Best Friends and Oreo’s Law Redux

For those of you who work with or know of rescues, try this little exercise:  Add up all the rescues you’ve worked with (or known) in your head.  Hang on to that number.  Now, of those rescues, add up the total number of them who are hoarders.  Using those two figures, please share in the comments the percentage of rescues you have worked with or known over the years who are hoarders.  I’ll start:  Zero.

Now I’m certainly not saying it’s impossible for a rescue group to actually hoard pets, I’m just saying I haven’t known any personally.  If I broaden my query to include the many rescues I’ve read about in doing research for this blog, I would come up with a different number.  It would have to be an estimate, mind you but I’d suppose that figure would be less than 1%.  I would say probably 99% of the rescues I’ve come across in the course of blogging appear to be legitimate groups, trying to adopt out pets saved from kill shelters.

So to my mind, the concern that if we don’t make rescues jump through enough hoops in order to pull from shelters, the pets will end up in hoarding type situations – is actually not a significant worry.  I think reasonable screening is a good idea to make sure they’re not some kind of scammers trying to make a buck selling the dogs or people who’ve been convicted of cruelty, etc.  But when it gets down to the point of this-pet-is-about-to-be-killed, frankly, I’d be willing to take the risk with an unscreened rescue and hope they fall into the vast majority category of legitimate groups.  Not saying that would be my first choice but since we’re talking about life and death here in conjunction with an extremely small risk, I’d rather err on the side of life.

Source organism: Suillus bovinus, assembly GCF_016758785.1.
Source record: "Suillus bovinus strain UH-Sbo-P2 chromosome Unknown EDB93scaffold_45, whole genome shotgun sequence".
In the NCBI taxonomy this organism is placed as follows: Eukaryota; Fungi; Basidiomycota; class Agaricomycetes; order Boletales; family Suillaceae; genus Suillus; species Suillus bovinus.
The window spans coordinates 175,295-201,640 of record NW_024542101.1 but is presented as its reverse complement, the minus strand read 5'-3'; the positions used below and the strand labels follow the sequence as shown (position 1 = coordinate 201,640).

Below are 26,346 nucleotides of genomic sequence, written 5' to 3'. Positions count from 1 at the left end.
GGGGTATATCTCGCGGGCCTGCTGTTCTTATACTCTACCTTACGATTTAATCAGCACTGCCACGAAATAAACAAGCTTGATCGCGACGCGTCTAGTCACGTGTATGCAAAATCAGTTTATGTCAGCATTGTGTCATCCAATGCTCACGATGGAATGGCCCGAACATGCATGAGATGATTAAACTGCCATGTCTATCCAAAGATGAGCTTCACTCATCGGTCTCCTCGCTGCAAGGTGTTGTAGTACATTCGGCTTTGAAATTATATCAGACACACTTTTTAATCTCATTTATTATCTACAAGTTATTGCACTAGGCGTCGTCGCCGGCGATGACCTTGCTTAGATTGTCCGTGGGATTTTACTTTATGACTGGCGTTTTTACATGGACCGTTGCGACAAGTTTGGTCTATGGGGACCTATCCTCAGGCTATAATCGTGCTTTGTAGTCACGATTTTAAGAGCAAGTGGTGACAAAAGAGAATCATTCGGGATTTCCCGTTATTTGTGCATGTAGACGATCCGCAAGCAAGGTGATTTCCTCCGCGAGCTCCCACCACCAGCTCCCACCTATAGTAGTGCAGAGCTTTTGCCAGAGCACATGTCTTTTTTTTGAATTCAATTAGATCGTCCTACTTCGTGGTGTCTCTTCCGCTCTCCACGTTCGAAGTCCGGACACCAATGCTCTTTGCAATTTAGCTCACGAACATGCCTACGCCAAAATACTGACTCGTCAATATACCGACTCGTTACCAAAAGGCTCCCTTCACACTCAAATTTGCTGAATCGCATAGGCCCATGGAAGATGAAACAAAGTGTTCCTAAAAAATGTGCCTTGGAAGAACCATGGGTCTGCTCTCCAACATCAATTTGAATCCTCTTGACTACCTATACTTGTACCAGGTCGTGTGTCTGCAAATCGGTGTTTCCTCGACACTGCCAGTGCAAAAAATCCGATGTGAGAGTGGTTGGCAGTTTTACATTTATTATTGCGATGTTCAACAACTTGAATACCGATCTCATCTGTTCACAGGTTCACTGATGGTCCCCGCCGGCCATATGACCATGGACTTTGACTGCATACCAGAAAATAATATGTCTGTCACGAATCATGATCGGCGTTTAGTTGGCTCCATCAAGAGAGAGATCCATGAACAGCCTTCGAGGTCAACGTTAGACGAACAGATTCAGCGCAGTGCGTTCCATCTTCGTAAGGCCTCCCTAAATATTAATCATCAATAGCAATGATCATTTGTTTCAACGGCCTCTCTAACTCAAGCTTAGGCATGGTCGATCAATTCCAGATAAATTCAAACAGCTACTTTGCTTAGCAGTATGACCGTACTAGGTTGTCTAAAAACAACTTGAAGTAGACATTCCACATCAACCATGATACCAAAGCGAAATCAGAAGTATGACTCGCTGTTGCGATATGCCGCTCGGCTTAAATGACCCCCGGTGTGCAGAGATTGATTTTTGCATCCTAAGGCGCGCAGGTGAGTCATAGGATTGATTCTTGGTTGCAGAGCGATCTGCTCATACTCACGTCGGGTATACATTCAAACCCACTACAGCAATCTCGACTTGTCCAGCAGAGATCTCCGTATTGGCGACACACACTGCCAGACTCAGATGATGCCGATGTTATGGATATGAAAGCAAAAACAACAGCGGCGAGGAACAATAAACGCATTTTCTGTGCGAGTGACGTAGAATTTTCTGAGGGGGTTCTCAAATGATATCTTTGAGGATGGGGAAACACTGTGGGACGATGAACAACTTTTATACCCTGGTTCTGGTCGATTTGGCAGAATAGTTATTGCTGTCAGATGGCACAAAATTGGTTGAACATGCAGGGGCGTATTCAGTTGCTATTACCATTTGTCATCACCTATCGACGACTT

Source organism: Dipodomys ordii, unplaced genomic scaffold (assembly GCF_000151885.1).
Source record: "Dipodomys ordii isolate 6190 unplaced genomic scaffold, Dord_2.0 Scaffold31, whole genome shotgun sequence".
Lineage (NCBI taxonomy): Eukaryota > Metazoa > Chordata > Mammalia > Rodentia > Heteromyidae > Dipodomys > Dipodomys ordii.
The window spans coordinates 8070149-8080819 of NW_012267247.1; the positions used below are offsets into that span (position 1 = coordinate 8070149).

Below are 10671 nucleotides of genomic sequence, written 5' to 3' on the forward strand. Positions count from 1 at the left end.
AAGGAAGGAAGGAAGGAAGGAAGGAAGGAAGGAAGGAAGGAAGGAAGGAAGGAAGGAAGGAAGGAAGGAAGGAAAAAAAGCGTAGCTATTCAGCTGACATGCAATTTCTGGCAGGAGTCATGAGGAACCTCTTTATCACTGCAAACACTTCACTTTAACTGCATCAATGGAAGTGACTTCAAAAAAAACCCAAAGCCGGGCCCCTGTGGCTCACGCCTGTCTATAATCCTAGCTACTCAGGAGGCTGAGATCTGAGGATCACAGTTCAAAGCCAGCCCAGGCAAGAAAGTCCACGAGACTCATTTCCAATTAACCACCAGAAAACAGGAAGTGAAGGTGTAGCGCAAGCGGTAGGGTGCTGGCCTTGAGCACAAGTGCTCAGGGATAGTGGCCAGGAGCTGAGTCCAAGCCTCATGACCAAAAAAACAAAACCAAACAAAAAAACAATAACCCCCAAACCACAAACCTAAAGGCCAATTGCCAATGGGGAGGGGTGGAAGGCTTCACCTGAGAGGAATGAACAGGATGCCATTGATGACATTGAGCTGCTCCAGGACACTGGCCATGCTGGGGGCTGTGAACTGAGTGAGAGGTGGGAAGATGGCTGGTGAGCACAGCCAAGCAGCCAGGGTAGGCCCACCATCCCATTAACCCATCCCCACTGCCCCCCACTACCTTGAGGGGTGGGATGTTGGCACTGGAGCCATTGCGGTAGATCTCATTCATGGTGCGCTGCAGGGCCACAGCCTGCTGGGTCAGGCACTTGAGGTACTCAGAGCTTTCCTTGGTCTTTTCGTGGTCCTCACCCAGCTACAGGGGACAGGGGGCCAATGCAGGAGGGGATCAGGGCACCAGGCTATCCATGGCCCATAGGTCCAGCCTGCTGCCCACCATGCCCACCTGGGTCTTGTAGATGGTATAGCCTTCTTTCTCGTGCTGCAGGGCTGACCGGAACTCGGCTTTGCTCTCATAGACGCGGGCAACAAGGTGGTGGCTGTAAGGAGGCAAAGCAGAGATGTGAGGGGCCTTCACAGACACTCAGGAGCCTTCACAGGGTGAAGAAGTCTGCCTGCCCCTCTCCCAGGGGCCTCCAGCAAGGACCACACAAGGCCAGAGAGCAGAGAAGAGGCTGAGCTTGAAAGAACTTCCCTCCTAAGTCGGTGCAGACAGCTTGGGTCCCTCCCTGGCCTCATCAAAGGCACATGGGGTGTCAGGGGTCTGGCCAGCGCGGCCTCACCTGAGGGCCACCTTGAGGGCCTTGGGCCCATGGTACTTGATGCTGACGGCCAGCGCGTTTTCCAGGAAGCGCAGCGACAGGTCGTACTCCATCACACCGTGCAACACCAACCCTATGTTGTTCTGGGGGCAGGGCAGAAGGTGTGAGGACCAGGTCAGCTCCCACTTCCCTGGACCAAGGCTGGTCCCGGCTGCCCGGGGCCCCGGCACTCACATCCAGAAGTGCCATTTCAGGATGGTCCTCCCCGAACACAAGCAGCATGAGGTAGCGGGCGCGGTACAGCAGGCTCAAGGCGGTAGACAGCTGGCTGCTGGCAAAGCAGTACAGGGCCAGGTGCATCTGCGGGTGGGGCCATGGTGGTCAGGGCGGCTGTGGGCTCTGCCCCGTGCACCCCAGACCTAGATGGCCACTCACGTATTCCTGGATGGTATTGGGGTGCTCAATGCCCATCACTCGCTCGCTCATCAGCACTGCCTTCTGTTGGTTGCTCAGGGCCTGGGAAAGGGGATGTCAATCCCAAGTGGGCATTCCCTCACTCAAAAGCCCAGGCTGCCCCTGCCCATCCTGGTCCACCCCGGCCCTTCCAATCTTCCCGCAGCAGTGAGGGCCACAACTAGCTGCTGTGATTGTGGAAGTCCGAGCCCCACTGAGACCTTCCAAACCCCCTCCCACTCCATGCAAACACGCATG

Oreo’s Law has reasonable standards set for rescues who want to pull pets off death row in NY shelters.  In summary, the group can’t have an “officer, board member, staff member or volunteer” who is either facing dogfighting/cruelty/neglect charges or has been convicted of same.  There is a provision for inspection when serious suspicions of neglect or cruelty exist.  And the rescue has to be a 501(c)(3).  That’s enough to my mind.

Best Friends is apparently worried that hoarders are going to establish themselves as 501(c)(3)s and beat a path to NY to collect more animals.  Because that would be the easiest way for a hoarder to get more animals, right?

And so, immediately after the re-introduction of Oreo’s Law to the NY state assembly, Best Friends came out against it.  Last year, they said they were against it because of the danger of – you know, hoarders.  This year, they leave out the word hoarders but instead list demands for verbiage to be included in the bill before they would endorse it.  The demands are things that all 501(c)(3) rescues already have unless they are – you know, hoarders.